Armance, by Stendhal


He unworthy you say?

’Tis impossible.

It would Be more easy to die.


[This motto and that prefixed to Chapter XXII are quoted by Beyle in English, which makes it seem probable that by Deckar he meant the voluminous writer Thomas Dekker, the “Mr. Dickers” of Henslowe’s Diary, the author of Satiromastix and The Honest Whore and the Gull’s Horn-book and the Witch of Edmonton; but this quotation, which the French editors religiously print in three lines, imagining it to be a specimen of English poetry, bears the marks of Beyle’s composition. — C. K. S. M.]

Octave thought he observed that Mademoiselle de Zohiloff looked at him now and again quite calmly. In spite of his peculiar sense of honour, which formally forbade him to dwell upon relations that no longer existed, he could not help thinking that this was the first time that he had seen her since his admission to himself that he loved her; that morning, in the garden, he had been disturbed by the need for action. “So this,” he told himself, “is the impression a man feels at the sight of a woman whom he loves. But it is possible that Armance feels no more than friendship for me. Last night it was only a piece of presumption on my part that made me think otherwise.”

Throughout this distressing meal, not a word was uttered on the subject that was filling every heart. While Octave was with his father, Madame de Malivert had sent for Armance to inform her of this strange plan of foreign travel. The poor girl felt a need of sincerity; she could not help saying to Madame de Malivert: “Ah, well, Mama, you see now what foundation there was for your ideas!”

These two charming women were plunged in the bitterest grief. “What is the reason for this sudden departure?” Madame de Malivert repeated, “for it cannot be an insane freak; you have cured him of that.” It was agreed that they should not say a word to any one of Octave’s travels, not even to Madame de Bonnivet. It would never do to bind him to his plan, “and perhaps,” said Madame de Malivert, “we may still be allowed to hope. He will abandon an intention so suddenly conceived. It is the reaction from some distressing occurrence.”

This conversation made Armance’s grief more acute, were that possible, than before; ever loyal to the eternal secrecy which she felt to be due to the sentiment that existed between her cousin and herself, she paid the penalty of her discretion. The words uttered by Madame de Malivert, so prudent a friend and one who loved her so tenderly, since they related to facts of which she was but imperfectly aware, offered no consolation to Armance.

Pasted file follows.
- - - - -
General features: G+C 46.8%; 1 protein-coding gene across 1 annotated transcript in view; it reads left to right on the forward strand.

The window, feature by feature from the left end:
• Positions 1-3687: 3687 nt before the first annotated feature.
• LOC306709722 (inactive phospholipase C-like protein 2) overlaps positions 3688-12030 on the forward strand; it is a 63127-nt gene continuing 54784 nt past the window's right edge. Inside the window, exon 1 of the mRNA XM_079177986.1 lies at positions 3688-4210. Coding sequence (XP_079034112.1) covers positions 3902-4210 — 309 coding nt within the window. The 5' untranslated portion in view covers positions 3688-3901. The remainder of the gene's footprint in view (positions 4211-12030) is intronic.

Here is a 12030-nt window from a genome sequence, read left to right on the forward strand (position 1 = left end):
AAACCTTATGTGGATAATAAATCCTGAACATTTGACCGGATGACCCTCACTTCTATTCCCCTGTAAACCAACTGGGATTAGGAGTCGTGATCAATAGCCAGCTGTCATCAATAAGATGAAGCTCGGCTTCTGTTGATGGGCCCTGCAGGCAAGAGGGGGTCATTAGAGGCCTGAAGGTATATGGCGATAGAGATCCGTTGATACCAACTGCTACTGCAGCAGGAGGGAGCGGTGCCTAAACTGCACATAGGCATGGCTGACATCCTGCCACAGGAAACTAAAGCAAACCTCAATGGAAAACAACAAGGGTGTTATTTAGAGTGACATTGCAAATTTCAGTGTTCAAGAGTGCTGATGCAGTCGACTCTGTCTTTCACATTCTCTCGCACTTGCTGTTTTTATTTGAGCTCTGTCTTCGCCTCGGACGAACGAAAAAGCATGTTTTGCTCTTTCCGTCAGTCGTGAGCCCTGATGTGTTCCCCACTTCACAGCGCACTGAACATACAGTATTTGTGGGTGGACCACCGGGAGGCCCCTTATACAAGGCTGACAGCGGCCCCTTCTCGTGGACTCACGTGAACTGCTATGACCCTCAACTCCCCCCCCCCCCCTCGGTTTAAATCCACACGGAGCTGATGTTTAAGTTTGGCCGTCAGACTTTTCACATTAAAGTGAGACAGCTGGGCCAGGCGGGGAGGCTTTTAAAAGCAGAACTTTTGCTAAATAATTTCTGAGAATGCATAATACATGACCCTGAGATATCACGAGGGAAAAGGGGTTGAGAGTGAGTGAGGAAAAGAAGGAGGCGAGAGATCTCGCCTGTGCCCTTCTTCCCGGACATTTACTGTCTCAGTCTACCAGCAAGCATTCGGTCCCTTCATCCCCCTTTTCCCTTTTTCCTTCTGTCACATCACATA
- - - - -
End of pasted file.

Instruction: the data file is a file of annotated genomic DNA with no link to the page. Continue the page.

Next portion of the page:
And yet, how sorely she needed the counsels of a woman friend as to the several reasons, any one of which, it seemed to her, might equally well have led to this strange conduct on her cousin’s part! But nothing in the world, not even the intense grief that was lacerating her heart, could make her forget the respect that a woman owes to herself. She would have died of shame rather than repeat the words which the man of her choice had addressed to her that morning. “If I made such a disclosure,” she told herself, “and Octave were to hear of it, he would cease to respect me.”

After luncheon, Octave made hasty preparations to start for Paris. He acted precipitately; he had ceased to account to himself for his movements. He was beginning to feel all the bitterness of his plan of departure and was in dread of the danger of finding himself alone with Armance. If her angelic goodness was not irritated by the frightful harshness of his conduct, if she deigned to speak to him, could he promise himself that he would not be swayed by emotion in bidding farewell to so beautiful, so perfect a cousin?

She would see that he loved her; he must nevertheless leave immediately after, and with the undying remorse of not having done his duty even in that supreme moment. Were not his most sacred duties towards the creature who was dearer to him than any one in the world, and whose tranquillity he had perhaps endangered?

Octave drove out of the courtyard with the feelings of a man going to his death; and in truth he would have been glad to feel no more than the grief of a man who is being led to execution. He had dreaded the loneliness of the journey, he was scarcely conscious of it; he was amazed at this momentary respite which he owed to misery.